What to Consider Before You Borrow– Wells Fargo #free #credit #scores #and #reports

#check credit score for free

Prepare and plan to get the loan you need

If you’re thinking about borrowing, now’s a good time to assess your financial situation.

See where you stand financially

To find out whether you’re ready to take on new debt, measure your credit status against the criteria that lenders use when they review your application. At Wells Fargo, we call this the 5 Cs of Credit.

Get started by reviewing 3 of the most important factors that you can influence:

  • Your overall credit history
  • Capacity (your ability to repay)
  • Collateral (your personal assets)

Credit history

What it is

If you want insight into your credit history, take a look at your credit report and credit score. It’s the primary indicator of overall credit activity, which includes any credit accounts you have opened (or closed), as well as your payment history over the past 7 – 10 years. Reviewing your credit score is one of the quickest ways to assess your current credit situation.

In addition to your credit history, many lenders also considers your history as a customer. Since lenders look at your overall financial responsibility on top of your credit history, your relationship with your bank can be valuable as you look for new credit.

Why it matters

A good credit score shows lenders that you have responsibly managed your debt and have consistently made timely payments on your accounts.

Wells Fargo standards for credit scores:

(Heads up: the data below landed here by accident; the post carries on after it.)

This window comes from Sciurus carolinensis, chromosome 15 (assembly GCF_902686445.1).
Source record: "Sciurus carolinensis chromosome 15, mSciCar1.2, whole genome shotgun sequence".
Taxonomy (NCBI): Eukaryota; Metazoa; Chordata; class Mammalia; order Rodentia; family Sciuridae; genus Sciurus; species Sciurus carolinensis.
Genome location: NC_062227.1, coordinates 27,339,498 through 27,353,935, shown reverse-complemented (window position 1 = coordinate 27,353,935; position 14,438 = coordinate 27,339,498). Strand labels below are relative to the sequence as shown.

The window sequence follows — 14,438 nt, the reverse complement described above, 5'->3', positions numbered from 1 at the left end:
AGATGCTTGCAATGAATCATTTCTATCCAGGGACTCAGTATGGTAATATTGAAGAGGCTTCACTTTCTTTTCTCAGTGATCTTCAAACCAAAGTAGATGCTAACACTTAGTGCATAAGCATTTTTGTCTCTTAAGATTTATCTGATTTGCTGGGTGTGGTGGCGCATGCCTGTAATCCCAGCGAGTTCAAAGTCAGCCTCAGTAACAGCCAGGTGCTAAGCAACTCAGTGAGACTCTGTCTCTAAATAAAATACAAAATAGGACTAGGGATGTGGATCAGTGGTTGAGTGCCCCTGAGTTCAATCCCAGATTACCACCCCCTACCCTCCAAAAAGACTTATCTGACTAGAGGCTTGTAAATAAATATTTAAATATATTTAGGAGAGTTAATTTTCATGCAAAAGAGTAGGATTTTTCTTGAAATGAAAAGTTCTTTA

• Excellent: 760+: You should generally be able to qualify for the best rates, depending on your debt and income levels and the amount of equity you have in any collateral.
  • Good: 700-759: You should typically be able to qualify for credit, depending on your debt and income levels and collateral value (but you may not get the best rates).
  • Fair: 621-699: You may have more difficulty obtaining credit, and will likely pay higher rates for it.
  • Poor: 620 and below: You may have difficulty obtaining unsecured credit.
  • No credit score: Typically, you have not built up enough of a credit file at the credit bureau to calculate your score, or your credit file has not had activity for some time.

Check your credit report and credit score

Access your free annual credit report annually from all three national credit bureaus and make sure your credit history is accurate and free from errors. You can also receive a credit score when you request your report, but there may be a fee.

Good credit saves you money

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